The Mind and Dhammā

Why are the objects of the mind called dhammā? It’s something I’ve never really thought deeply about before.

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In working towards an answer, it is perhaps worth reading carefully through Bhikkhu Bodhi’s introductions to the MN and, particularly, the SN. See:

I think you are referring to expressions like this in MN115, SN14.1, etc:

manodhātu, dhammadhātu, manoviññāṇadhātu.
Sujato: the mind, thoughts, and mind consciousness.
Bodhi (MN): the mind element, the mind-object element, the mind-consciousness element.
Bodhi (SN): the mind element, mental-phenomena element, mind-consciousness element.

From Bhikkhu Bodhi’s SN introduction:

As a sense base and element, the dhammāyatana and dhammadhātu are the counterparts of the manāyatana, the mind base, and the manoviññāṇadhātu, the mind-consciousness element. The appropriate sense here would seem to be that of ideas and mental images, but the commentaries understand dhammas in these contexts to include not only the objects of consciousness but its concomitants as well. Thus I translate it “mental phenomena,” which is wide enough to encompass both these aspects of experience. As the fourth satipaṭṭhāna, objective base of mindfulness, dhammā is often translated “mind-objects.” So I rendered it in MLDB, but in retrospect this seems to me unsatisfactory. Of course, any existent can become an object of mind, and thus all dhammas in the fourth satipaṭṭhāna are necessarily mind-objects; but the latter term puts the focus in the wrong place. I now understand dhammas to be phenomena in general, but phenomena arranged in accordance with the categories of the Dhamma, the teaching, in such a way as to lead to a realization of the essential Dhamma embodied in the Four Noble Truths.

What is sometimes translated as mind objects appears in a compound, dhammadhātu. Perhaps trying to separate dhammā from the compound and asking: “Why are the objects of the mind called dhammā?” is not quite the right question.


In Satipatthana: The Direct Path to Realization, Ven. Analayo writes:

"The Pãli term dhamma can assume a variety of meanings, depending on the context in which it occurs. Most translators take the term dhammas in the Satipatthãna Sutta to mean “mental objects”, in the sense of whatever can become an object of the mind, in contradistinction to the objects of the other five senses. In regard to satipatthãna, however, this rendering appears strange. If the term dhammas were to refer to “objects of the mind”, then the other three satipatthãnas should also be included here, since they too can become objects of the mind. Moreover, one of the exercises listed under the fourth satipatthãna is contemplation of the six senses together with their respective objects, so this contemplation of dhammas is not confined to the objects of the mind as the sixth sense only. In fact, the dhammas listed in the fourth satipatthãna, such as the hindrances and the aggregates, etc., do not naturally evoke the classification “mental objects”.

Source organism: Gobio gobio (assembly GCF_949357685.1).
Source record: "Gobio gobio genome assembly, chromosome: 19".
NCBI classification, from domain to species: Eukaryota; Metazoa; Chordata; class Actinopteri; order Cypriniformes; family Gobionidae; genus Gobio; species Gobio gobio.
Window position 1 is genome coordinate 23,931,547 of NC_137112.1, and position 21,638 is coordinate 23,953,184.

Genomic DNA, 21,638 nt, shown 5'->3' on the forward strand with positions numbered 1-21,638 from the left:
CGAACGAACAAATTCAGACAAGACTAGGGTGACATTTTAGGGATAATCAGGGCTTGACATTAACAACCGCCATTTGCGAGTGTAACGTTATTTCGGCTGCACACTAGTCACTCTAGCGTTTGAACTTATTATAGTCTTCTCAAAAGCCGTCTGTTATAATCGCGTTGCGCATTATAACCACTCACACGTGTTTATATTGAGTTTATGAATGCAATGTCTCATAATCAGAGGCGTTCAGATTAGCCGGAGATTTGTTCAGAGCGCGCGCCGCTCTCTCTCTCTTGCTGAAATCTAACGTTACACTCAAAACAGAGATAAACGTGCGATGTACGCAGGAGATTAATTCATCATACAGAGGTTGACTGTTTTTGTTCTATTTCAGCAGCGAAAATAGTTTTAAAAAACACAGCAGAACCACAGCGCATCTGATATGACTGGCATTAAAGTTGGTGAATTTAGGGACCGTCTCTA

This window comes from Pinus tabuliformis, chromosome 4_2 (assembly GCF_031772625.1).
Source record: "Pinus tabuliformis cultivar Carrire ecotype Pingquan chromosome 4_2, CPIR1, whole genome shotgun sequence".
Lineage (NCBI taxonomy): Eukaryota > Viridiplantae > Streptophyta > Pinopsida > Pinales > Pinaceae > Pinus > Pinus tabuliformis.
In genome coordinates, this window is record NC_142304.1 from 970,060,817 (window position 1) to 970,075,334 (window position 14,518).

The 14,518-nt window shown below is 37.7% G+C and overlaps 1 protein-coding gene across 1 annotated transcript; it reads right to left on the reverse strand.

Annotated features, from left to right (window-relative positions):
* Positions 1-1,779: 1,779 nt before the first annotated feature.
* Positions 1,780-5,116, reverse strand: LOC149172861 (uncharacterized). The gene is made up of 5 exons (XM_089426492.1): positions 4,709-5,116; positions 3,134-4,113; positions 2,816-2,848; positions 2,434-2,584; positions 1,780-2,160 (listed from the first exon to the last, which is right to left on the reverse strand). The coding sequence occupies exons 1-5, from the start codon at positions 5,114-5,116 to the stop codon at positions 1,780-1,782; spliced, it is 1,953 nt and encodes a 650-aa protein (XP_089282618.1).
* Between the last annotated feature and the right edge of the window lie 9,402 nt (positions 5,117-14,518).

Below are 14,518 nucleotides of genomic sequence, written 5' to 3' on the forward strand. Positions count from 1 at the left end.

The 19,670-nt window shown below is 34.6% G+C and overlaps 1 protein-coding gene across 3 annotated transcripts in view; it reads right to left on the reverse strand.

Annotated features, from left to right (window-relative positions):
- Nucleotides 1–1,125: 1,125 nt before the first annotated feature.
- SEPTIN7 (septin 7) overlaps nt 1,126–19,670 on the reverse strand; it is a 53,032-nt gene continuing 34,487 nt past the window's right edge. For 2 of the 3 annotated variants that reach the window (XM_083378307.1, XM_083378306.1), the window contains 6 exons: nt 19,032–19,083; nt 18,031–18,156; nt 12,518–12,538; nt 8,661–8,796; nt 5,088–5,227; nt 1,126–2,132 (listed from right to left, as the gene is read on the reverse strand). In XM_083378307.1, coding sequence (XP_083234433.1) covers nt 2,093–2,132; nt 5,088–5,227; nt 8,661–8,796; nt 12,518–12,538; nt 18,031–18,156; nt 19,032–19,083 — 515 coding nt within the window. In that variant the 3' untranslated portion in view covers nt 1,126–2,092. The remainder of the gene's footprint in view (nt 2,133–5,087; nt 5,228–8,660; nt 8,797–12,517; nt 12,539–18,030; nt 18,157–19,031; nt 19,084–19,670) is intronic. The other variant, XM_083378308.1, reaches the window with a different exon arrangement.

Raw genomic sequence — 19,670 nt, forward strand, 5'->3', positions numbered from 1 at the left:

What this satipatthãna is actually concerned with are specific mental qualities (such as the five hindrances and the seven awakening factors), and analyses of experience into specific categories (such as the five aggregates, the six sense-spheres, and the four noble truths). These mental factors and categories constitute central aspects of the Buddha’s way of teaching, the Dhamma. These classificatory schemes are not in themselves the objects of meditation, but constitute frameworks or points of reference to be applied during contemplation. During actual practice one is to look at whatever is experienced in terms of these dhammas. Thus the dhammas mentioned in this satipatthãna are not “mental objects”, but are applied to whatever becomes an object of the mind or of any other sense door during contemplation."


This is only in play,

What came to my mind when the question was framed as above was the word ‘upadharana’.

That which the mind can take the measure of
That which can be received by mind

What Bikkhu Bodhi means here is there is an underlying law of the dhamma, and all conditioned phenomena or ‘dhammas’ point towards that if they are interpreted and treated in the correct way. This is why they are called dhammas, because they are teachings. The fourth satipatthana contains five sets of categories which cover all the possible ways of treating conditioned experience so as to arrive at the underlying law. Under the four noble truths, these fulfil the duties appropriate to each truth (Samyutta Nikaya 56.11).

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May be just like Pali uses the terms Sankhara, I guess.
Do you think there should be some special reason for it?